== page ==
The point about historicity is interesting. We normally build monuments, write volumes of books and use other means to preserve history as accurately as we can. Why is it that many people today have no qualms about revising the historicity of marriage in extending the scope of the word to include same-sex civil unions? It has "brute force" written all over it. Not only does it involve reinventing what marriage means, it also demands that we revise what begetting children and what parenting means. One must suspend reason to some extent to believe that parenting by same-sex couples is the same as parenting by a father and a mother -- even assuming that both types of families are always completely safe and nurturing. I know, on the face of it, it appears to be compassionate to say that it doesn't really matter, but compassion requires truth. Wouldn't same sex couples feel any regrets when their adopted children one day confide in them that they longed for the parent of the other gender for years but could not speak up for fear of hurting the same sex parents? Obviously, single-parent families are an entirely different matter, as the situation was not entered into willfully, e.g., one parent leaves or passes away. I'm not even saying that anything outside of the traditional family is disastrous, but we've always recognized that those families are disadvantaged. That recognition is so real that it is expressed in legislations to assist such families. Families do not jump into those situations: they fall into them, and we must make the best of things. Same sex parents willfully enter into those situations, naively assuming that things will be fine.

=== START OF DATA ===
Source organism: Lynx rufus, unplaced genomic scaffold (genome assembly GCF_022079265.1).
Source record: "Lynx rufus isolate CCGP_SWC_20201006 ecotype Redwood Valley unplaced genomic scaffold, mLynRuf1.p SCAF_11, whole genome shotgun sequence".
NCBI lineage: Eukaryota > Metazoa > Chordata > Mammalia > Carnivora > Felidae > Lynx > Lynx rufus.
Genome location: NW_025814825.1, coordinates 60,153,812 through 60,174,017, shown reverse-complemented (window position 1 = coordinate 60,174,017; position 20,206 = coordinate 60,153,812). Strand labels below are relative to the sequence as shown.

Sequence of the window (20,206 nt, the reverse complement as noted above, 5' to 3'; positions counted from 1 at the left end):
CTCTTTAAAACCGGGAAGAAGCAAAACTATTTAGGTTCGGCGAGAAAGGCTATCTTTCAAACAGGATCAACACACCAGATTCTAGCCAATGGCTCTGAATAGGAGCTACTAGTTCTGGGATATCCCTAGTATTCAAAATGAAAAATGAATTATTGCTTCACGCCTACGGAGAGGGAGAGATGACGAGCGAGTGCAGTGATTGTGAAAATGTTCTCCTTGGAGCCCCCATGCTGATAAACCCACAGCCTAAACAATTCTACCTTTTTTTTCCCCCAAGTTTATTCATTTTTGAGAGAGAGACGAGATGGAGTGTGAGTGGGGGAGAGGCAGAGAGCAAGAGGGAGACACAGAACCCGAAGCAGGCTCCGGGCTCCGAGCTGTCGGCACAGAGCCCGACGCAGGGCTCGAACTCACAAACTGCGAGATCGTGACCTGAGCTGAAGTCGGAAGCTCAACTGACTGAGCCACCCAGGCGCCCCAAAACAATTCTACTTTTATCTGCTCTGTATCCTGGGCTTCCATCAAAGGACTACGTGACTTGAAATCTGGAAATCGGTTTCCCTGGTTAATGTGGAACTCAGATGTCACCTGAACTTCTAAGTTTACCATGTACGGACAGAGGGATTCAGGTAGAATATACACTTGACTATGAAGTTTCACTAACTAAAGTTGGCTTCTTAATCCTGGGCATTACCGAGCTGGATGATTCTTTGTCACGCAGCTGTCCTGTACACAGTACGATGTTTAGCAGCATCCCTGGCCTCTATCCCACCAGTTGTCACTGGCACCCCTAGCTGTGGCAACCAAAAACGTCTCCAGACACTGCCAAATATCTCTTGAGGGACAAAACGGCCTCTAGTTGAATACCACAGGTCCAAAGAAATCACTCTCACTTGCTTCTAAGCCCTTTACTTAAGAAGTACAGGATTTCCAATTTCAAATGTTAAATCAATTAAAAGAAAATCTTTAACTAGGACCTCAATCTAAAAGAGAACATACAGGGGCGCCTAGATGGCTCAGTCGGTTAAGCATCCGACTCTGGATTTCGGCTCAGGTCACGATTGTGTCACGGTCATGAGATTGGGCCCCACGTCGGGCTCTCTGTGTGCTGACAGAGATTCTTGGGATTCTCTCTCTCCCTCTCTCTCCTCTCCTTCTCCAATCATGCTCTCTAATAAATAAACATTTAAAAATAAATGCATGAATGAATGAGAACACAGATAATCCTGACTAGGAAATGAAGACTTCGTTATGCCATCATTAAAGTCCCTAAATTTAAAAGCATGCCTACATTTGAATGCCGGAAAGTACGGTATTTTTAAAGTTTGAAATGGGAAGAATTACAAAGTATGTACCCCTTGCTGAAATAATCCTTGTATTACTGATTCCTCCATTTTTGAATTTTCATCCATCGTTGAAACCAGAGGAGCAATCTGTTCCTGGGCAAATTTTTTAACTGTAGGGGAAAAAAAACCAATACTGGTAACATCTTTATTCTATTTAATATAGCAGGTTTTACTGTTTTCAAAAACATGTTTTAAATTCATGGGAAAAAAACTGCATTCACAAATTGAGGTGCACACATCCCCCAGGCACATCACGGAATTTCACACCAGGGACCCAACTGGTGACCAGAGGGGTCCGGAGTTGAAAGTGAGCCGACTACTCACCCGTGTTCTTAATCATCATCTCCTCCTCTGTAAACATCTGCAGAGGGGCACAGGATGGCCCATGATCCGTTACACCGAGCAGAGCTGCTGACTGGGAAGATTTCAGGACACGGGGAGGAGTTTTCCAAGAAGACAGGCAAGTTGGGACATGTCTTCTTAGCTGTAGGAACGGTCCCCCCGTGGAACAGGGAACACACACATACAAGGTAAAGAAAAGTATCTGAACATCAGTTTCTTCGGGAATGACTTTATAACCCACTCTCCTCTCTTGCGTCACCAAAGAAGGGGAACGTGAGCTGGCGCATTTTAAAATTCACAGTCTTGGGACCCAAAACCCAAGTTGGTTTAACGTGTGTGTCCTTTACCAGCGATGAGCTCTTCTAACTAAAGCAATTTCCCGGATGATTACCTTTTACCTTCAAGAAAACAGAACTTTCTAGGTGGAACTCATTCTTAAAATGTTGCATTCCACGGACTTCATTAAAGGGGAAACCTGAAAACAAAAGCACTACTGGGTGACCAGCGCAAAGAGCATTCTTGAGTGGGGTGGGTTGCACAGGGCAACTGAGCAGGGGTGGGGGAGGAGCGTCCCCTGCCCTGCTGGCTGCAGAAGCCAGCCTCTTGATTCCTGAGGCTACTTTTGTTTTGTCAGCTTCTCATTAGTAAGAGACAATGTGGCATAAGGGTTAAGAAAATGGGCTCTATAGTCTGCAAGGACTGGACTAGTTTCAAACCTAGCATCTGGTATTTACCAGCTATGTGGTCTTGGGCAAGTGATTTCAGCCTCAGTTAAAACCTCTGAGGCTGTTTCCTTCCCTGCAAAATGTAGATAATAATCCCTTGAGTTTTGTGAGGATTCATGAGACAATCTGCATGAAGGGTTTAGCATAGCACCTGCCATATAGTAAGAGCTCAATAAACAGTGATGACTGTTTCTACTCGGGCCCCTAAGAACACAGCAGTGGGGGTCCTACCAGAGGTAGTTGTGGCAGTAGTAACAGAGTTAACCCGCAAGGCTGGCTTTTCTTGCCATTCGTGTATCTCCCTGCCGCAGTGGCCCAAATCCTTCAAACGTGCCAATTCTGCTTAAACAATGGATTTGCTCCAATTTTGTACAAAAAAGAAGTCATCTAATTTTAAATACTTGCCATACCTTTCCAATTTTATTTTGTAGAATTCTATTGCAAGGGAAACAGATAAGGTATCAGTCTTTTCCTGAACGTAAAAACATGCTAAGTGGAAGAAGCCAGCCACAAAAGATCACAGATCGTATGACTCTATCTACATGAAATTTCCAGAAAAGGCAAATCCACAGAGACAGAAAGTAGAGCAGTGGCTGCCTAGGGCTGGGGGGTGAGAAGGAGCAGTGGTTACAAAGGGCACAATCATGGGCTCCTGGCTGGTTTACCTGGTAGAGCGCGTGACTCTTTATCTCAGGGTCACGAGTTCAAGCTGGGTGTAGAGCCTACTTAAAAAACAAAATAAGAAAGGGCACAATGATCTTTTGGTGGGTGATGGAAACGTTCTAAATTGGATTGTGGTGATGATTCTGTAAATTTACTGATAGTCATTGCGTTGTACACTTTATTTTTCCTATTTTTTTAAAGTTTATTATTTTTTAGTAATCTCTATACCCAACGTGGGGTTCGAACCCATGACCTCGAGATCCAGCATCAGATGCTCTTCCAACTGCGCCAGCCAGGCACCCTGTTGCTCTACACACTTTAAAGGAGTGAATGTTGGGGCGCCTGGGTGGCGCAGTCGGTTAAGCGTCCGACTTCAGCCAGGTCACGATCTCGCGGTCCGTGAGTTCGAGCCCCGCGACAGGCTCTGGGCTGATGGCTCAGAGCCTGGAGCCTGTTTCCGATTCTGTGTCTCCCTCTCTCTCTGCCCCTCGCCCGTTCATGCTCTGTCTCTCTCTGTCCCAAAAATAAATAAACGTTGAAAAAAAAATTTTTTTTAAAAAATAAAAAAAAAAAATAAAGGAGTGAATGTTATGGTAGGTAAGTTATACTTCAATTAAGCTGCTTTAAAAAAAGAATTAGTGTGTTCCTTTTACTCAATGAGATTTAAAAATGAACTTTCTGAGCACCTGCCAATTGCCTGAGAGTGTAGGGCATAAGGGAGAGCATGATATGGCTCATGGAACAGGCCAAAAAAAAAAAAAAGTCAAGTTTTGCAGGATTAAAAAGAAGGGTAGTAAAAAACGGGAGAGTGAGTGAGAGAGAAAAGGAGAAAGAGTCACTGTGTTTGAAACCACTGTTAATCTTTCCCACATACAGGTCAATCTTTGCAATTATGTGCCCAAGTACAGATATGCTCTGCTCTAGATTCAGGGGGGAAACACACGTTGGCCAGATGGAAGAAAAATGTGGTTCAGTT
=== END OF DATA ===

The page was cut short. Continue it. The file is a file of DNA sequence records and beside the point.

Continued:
I'm not saying either that children raised in the traditional family is always safer and more secure. But same sex parenting suffers from disadvantages that cannot be willed away. To children yet unborn, it seems to be of the utmost injustice to damn the truth and claim, for reasons of pride, that those disadvantages did not exist. If the same-sex couple truly desired the best interest of the children they wish to raise, they should put the needs of the children ahead of their own. They are children. They should not be used as guinea pigs in a social experiment.